CHAPTER XV. SIOUX WAR OF 1863.
In 1863, the Indians of the valley under the leadership of the celebrated Sioux war-chief, Spotted Tail, broke out, and the government determined to chastise them. An expedition was organized, which was to rendezvous at North Platte, consisting of the First Nebraska Cavalry, Twelfth Missouri Cavalry, a detachment of the Second United States and Seventh Iowa Cavalry, Colonel Brown, the senior officer, commanding the whole.
Some of the operations of this expedition and personal adventures have been told by George P. Belden, then belonging to the First Nebraska Cavalry. He was a famous trapper, scout, and guide, and was known as "The White Chief." He afterward became an officer in the regular army. His account runs as follows: -
The snow was quite deep on the plains, and knowing that the hostile Indians, who were then encamped on the Republican River, were encumbered by their villages, women, and children, it was thought to be a favourable time to strike them a severe blow. There were many Indians in our command, among others a large body of Pawnee scouts. Early in January the expedition left the Platte River, and marched southward toward the Republican. When we reached the river a depot of supplies was established and named Camp Wheaton, after the general then commanding the Department of the Platte. This done, the scouting began, and we were ready for war. Nor were we long kept waiting, for Lieutenant James Murie, who marched out to Short Nose Creek with a party of scouts, was suddenly attacked by a large body of Sioux, and six of his men wounded. Colonel Brown considered this an unfortunate affair, inasmuch as the Indians, having learned by it the presence of troops in their country, would be on the alert, and, in all probability, at once clear out with their villages. He determined, if it were possible, still to surprise them, and ordered the command immediately into the saddle. We pushed hard for Solomon's Fork, a great resort for the savages, but arrived only in time to find their camps deserted and the Indians all gone.
One evening, as we were encamped on the banks of the Solomon, a huge buffalo bull suddenly appeared on the bluff overlooking the camp, and gazed in wonder at a sight so unusual to his eyes. In a moment a dozen guns were ready to fire, but as the beast came down the narrow ravine washed by the rains in the bluff, all waited until he should emerge on the open plain near the river. Then a lively skirmish was opened on him, and he turned and quickly disappeared again in the brush. Several of the soldiers ran up one of the narrow water-courses, hoping to get a shot at him as he emerged on the open prairie. What was their surprise to meet him coming down. He ran up one ravine, and being half crazed by his wounds, had, on reaching the prairie, turned into the one in which the soldiers were. As soon as he saw him, the soldier in front called out to those behind him to run, but they, not understanding the nature of the danger, continued to block up the passage. The bull could barely force his great body between the high and narrow banks; but before all the soldiers could get out of the ravine he was upon them, and trampled two of them under his feet, not hurting them much, but frightening them terribly. As the beast came out again on the open bank of the river a score of soldiers, who had run over from their camp with their guns, gave him a dozen balls. Still he did not fall, but, dashing through the brush, entered the cavalry camp, and running up to a large gray horse that was tied to a tree, lifted the poor brute on his horns and threw him into the air. The horse was completely disembowelled, and dropped down dead. The buffalo next plunged his horns into a fine bay horse, the property of an officer in the Seventh Iowa Cavalry, and the poor fellow groaned with pain until the hills resounded. Exhausted by his exertions and wounds, the bull laid down carefully by the side of the horse, as if afraid of hurting himself, and in a moment rolled over dead. We skinned and dressed him, and carried the meat into camp for our suppers; but it was dearly bought beef, at the expense of the lives of two noble horses; and Colonel Brown notified us he wished no further contracts closed on such expensive terms.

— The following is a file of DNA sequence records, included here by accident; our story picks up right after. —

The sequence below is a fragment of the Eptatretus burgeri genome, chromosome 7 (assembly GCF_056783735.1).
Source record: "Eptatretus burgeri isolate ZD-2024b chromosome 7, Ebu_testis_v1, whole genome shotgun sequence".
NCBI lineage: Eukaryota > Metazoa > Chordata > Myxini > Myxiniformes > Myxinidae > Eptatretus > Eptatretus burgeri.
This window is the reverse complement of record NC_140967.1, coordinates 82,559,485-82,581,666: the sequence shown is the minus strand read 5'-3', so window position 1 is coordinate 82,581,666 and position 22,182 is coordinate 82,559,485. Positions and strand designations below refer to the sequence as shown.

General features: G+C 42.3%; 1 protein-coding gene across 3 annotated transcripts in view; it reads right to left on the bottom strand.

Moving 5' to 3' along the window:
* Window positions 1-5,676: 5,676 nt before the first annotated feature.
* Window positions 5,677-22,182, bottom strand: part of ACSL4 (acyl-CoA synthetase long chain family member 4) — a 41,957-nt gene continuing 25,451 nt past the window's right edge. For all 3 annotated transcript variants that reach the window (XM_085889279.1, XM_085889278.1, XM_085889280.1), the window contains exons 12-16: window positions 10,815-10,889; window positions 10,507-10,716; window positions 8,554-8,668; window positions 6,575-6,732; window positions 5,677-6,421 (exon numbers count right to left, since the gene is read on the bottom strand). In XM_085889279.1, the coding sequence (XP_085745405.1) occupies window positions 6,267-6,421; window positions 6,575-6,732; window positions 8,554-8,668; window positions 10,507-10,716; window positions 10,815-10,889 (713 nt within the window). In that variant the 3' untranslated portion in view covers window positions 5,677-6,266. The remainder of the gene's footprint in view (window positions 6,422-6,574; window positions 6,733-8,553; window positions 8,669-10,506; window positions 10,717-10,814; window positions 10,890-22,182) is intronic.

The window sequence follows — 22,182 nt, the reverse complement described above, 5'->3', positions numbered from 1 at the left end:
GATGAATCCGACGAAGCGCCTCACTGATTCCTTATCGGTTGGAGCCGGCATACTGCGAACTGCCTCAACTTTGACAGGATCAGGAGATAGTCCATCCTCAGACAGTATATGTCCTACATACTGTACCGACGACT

While we lay encamped at the depot of supplies, on the Republican, Colonel Brown called for volunteer scouts, stating that he would give a purse of five hundred dollars to any one who would discover a village of Indians and lead the command to the spot. This glittering prize dazzled the eyes of many a soldier, but few had the courage to undertake so hazardous an enterprise. Sergeant Hiles, of the First Nebraska, and Sergeant Rolla, of the Seventh Iowa, came forward and said they would go upon the expedition provided they could go alone. Both were shrewd, sharp men, and Colonel Brown readily gave his consent, well knowing that in scouting, where the object is not to fight, but to gain information and keep concealed, the fewer men in the party the better their chances of escape.
On the day after Hiles and Rolla had left camp, Nelson, who had come down and joined the army as a guide, proposed to me that we should go out and hunt an adventure. My old love of Indian life was upon me, and I joyfully accepted his proposition. I applied to Colonel Brown for permission to set out at once, but he declined to grant my request, on the ground that it was not necessary or proper for an officer to engage in such an enterprise. I, however, coaxed the colonel a little, and he finally told me I might go.